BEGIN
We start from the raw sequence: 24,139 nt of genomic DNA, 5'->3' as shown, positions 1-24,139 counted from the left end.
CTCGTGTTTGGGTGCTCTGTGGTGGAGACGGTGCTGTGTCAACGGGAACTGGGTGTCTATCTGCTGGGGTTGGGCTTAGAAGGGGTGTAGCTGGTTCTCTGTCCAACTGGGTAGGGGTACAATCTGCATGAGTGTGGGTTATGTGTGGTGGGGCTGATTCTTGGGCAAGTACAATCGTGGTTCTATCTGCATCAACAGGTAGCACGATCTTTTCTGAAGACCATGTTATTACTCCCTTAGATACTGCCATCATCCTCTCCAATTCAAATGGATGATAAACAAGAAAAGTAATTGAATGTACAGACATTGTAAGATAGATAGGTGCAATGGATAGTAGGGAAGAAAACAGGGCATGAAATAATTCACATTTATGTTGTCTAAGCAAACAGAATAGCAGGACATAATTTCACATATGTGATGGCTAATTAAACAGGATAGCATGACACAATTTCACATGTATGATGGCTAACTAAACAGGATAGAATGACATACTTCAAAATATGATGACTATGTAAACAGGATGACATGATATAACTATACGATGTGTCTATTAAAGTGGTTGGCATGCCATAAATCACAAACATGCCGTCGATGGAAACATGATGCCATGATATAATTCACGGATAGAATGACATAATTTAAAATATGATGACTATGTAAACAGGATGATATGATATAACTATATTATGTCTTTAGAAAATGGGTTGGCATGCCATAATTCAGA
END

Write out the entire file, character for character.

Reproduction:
We start from the raw sequence: 24,139 nt of genomic DNA, 5'->3' as shown, positions 1-24,139 counted from the left end.
CTCGTGTTTGGGTGCTCTGTGGTGGAGACGGTGCTGTGTCAACGGGAACTGGGTGTCTATCTGCTGGGGTTGGGCTTAGAAGGGGTGTAGCTGGTTCTCTGTCCAACTGGGTAGGGGTACAATCTGCATGAGTGTGGGTTATGTGTGGTGGGGCTGATTCTTGGGCAAGTACAATCGTGGTTCTATCTGCATCAACAGGTAGCACGATCTTTTCTGAAGACCATGTTATTACTCCCTTAGATACTGCCATCATCCTCTCCAATTCAAATGGATGATAAACAAGAAAAGTAATTGAATGTACAGACATTGTAAGATAGATAGGTGCAATGGATAGTAGGGAAGAAAACAGGGCATGAAATAATTCACATTTATGTTGTCTAAGCAAACAGAATAGCAGGACATAATTTCACATATGTGATGGCTAATTAAACAGGATAGCATGACACAATTTCACATGTATGATGGCTAACTAAACAGGATAGAATGACATACTTCAAAATATGATGACTATGTAAACAGGATGACATGATATAACTATACGATGTGTCTATTAAAGTGGTTGGCATGCCATAAATCACAAACATGCCGTCGATGGAAACATGATGCCATGATATAATTCACGGATAGAATGACATAATTTAAAATATGATGACTATGTAAACAGGATGATATGATATAACTATATTATGTCTTTAGAAAATGGGTTGGCATGCCATAATTCAGA